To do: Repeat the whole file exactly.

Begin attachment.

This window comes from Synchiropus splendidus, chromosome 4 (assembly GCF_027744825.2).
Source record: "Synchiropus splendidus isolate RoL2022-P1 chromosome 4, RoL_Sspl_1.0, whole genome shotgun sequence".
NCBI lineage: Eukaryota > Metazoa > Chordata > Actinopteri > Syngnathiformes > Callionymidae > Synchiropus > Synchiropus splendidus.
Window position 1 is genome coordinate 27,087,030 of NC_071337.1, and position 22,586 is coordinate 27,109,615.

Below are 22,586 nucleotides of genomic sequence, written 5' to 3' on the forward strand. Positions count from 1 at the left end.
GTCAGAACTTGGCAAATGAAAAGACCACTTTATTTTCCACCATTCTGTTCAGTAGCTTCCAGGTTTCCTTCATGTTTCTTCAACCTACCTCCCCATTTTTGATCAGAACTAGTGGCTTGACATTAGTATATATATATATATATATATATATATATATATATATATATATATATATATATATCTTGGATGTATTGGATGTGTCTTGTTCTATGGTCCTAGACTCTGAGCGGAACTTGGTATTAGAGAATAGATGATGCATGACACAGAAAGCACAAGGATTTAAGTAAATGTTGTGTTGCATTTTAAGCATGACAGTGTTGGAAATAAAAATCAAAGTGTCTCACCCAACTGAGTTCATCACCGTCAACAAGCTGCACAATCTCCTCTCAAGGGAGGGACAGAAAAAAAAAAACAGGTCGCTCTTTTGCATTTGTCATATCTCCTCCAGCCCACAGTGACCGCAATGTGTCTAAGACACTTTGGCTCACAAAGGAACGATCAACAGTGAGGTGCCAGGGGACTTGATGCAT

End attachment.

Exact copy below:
This window comes from Synchiropus splendidus, chromosome 4 (assembly GCF_027744825.2).
Source record: "Synchiropus splendidus isolate RoL2022-P1 chromosome 4, RoL_Sspl_1.0, whole genome shotgun sequence".
NCBI lineage: Eukaryota > Metazoa > Chordata > Actinopteri > Syngnathiformes > Callionymidae > Synchiropus > Synchiropus splendidus.
Window position 1 is genome coordinate 27,087,030 of NC_071337.1, and position 22,586 is coordinate 27,109,615.

Below are 22,586 nucleotides of genomic sequence, written 5' to 3' on the forward strand. Positions count from 1 at the left end.
GTCAGAACTTGGCAAATGAAAAGACCACTTTATTTTCCACCATTCTGTTCAGTAGCTTCCAGGTTTCCTTCATGTTTCTTCAACCTACCTCCCCATTTTTGATCAGAACTAGTGGCTTGACATTAGTATATATATATATATATATATATATATATATATATATATATATATATATATATATCTTGGATGTATTGGATGTGTCTTGTTCTATGGTCCTAGACTCTGAGCGGAACTTGGTATTAGAGAATAGATGATGCATGACACAGAAAGCACAAGGATTTAAGTAAATGTTGTGTTGCATTTTAAGCATGACAGTGTTGGAAATAAAAATCAAAGTGTCTCACCCAACTGAGTTCATCACCGTCAACAAGCTGCACAATCTCCTCTCAAGGGAGGGACAGAAAAAAAAAAACAGGTCGCTCTTTTGCATTTGTCATATCTCCTCCAGCCCACAGTGACCGCAATGTGTCTAAGACACTTTGGCTCACAAAGGAACGATCAACAGTGAGGTGCCAGGGGACTTGATGCAT